Software startup Buildkite rises from stealth mode with $28 million funding round

Buildkite founders

Buildkite founders Keith Pitt, Lacklan Donald and Tim Lucas. Source: supplied.

Aussie software development startup Buildkite has raised a massive $28 million in its first significant funding round, giving it a valuation of $200 million.

Founded in 2013, Buildkite is a continuous integration and continuous deployment (CI/CD) tool that allows software engineers to test changes as they make them.

“As engineers make changes to software they’re continuously checking those changes to make sure they haven’t broken anything,” co-founder and chief executive Keith Pitt tells SmartCompany.

Buildkite came about when Pitt was working as a software engineer himself.

He was using a CI/CD tool that was designed more than 20 years ago, and was given the job of finding something more up to date.

“I had to make this really bad compromise between speed and security,” he says.

“There was nothing that really did both.”

After some time, he couldn’t find the tool he needed. So, like any good engineer, he decided to build it himself.

“I gave it a crack … and I got something working,” he says.

He brought co-founders Lachlan Donald and Tim Lucas on board, and “seven years later we’re still working on the project”.

The startup’s first major funding round is led by US venture capital firm OpenView and also includes General Catalyst.

Pitt doesn’t disclose revenue figures, but he says the startup has been profitable almost since day one.

Now it has more than 1000 clients, including the likes of Shopify, 99 Designs and realestate.com.au.

Flying under the radar

Previously, BuildKite raised $200,000 in angel funding, which allowed Pitt, Donald and Lucas to make the leap from working on a side-hustle to full-time founders.

Since then, the business has been growing steadily, and Pitt and the team haven’t felt the need to raise further external funding.

“We had to wait for the right time,” he says.

A conversation with a prospective customer in the US last year made it clear that that time had come.

The potential customer said Buildkite was the best CI/CD tool they had tried, Pitt recalls. The problem was, they had never heard of the brand previously, and that was a red flag.

“That was a bit of a kick in the guts,” Pitt says.

The founders noticed people kept referring to Buildkite as “tech’s best-kept secret”, he adds, but that wasn’t exactly what the founders were going for.

“We didn’t really have much credibility to the brand.”

For a business that’s been flying under the radar for seven years, a $28 million raise and $200 million valuation is one way to get yourself noticed.

“We’re really proud of this, we’ve taken seven years to do this, we’ve taken our time,” says the founder.

Needless to say, this funding round will see some serious dollars put towards a global marketing campaign, Pitt says.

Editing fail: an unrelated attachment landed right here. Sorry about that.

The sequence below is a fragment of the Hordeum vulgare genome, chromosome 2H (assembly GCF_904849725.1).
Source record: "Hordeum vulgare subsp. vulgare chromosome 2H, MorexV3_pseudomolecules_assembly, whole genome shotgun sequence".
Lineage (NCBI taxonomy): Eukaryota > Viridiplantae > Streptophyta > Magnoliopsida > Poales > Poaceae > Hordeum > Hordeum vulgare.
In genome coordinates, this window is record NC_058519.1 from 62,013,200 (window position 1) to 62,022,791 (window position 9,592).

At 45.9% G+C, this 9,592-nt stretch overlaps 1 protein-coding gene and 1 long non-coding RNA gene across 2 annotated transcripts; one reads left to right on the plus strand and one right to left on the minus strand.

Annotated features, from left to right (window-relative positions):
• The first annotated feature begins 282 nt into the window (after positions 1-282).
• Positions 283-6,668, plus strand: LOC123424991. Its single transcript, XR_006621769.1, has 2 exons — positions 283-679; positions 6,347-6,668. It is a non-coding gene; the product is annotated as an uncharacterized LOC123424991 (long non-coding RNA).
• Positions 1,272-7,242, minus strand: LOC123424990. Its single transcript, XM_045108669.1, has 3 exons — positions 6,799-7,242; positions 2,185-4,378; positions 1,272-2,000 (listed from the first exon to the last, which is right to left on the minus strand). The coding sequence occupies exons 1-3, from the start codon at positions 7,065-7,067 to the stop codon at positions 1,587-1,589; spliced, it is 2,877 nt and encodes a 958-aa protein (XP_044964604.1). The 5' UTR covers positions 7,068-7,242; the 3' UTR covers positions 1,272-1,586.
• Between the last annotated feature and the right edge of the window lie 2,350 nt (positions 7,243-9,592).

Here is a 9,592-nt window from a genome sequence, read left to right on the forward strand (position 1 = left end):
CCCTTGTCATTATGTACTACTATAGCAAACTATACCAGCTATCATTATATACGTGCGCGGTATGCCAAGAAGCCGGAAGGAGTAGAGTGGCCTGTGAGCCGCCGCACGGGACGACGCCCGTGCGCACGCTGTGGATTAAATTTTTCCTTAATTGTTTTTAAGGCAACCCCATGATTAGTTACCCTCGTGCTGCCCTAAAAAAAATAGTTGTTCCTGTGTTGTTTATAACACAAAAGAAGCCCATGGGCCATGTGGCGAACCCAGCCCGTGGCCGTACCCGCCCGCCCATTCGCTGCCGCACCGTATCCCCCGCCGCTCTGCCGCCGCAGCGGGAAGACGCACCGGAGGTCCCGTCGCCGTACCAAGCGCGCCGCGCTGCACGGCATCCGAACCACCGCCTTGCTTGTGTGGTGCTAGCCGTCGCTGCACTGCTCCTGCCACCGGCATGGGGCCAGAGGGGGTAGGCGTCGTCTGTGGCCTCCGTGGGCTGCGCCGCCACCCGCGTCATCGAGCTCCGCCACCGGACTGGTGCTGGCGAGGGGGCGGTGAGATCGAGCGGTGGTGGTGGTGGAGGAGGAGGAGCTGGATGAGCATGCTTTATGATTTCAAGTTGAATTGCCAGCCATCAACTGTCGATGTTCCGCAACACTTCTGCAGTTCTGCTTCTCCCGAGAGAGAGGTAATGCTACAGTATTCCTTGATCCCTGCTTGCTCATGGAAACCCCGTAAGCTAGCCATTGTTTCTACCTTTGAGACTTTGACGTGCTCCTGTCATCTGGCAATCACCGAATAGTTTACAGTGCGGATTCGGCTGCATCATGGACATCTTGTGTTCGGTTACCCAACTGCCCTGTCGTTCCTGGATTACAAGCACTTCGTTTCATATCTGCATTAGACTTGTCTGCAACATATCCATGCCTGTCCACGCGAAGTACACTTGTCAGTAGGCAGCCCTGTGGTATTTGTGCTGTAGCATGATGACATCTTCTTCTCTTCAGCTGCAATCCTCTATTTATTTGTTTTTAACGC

The team will also be investing in improving its customer support offering, and generally focusing on continuing a trajectory of sustainable growth.

More than anything, however, the funding shows that not only is Buildkite on the radar, it’s here to stay. And that’s a surprisingly important consideration for its clients.

“In our industry, a lot of companies come and go — they get bought out, they fizzle away,” Pitt explains.

“Companies are quite scared sometimes of choosing the wrong tool, especially if they want to invest in a tool for the long run. They want it to be around for a while.”

Staying small

For Pitt, the goal is for Buildkite to be the industry standard for CI/CD.

Software is not going anywhere, he notes.

“It’s not like there’s going to be a shrink in the industry. It’s only going to get bigger.”

Conversely, he also wants to keep the business small. Currently, Buildkite has a team of 26 people, and he doesn’t plan on growing that much.

“Our goal is to stay small, stay lean, stay fast,” he says.

“We think smaller teams can work fast … you can collaborate much easier, you don’t have to get approval from six or seven different departments to build something,” he adds.

“Ever since day one, we’ve done all the prototyping, we’ve built fast, we’ve shipped fast, to get feedback fast.

“That’s very hard sometimes in big companies. They aren’t in a good position to innovate.”

It’s a very startup mentality. But, in many ways, Pitt doesn’t really see Buildkite as a startup, either. From his point of view, he’s simply built a profitable business.

He was focused on making sales before the business spent money, he says; he wasn’t burning through cash to make revenue later.

He’s also turned down offers of investment in the past.

“I’ve always looked at it as a business, and that mindset was really important for me,” he says.

Post-pandemic opportunities

Of course, we can’t talk funding without also talking about the current COVID-19 environment, which has seen some startups struggle to find investors, and the runway to keep them going.

But when asked whether Buildkite is one of the businesses that could see an uptick, post-pandemic, Pitt is “betting on yes”, he says.

On a practical level, a lot of the older CI/CD tools that are still in use require someone to physically access servers in an office, he explains.

When that’s no longer possible, people might think about switching.

But at the same time, the widespread shift to working from home means “there’s going to be a whole new slew of problems that the world is going to face”, Pitt says.

And there are a lot of smart people out there thinking up ways of doing things slightly differently to meet these new challenges.

“A lot of people are going to have some real good ideas during this period,” he says.

“We’re expecting a lot of new companies to come out of this,” he adds.

“We hope that Buildkite can support them in that journey.”

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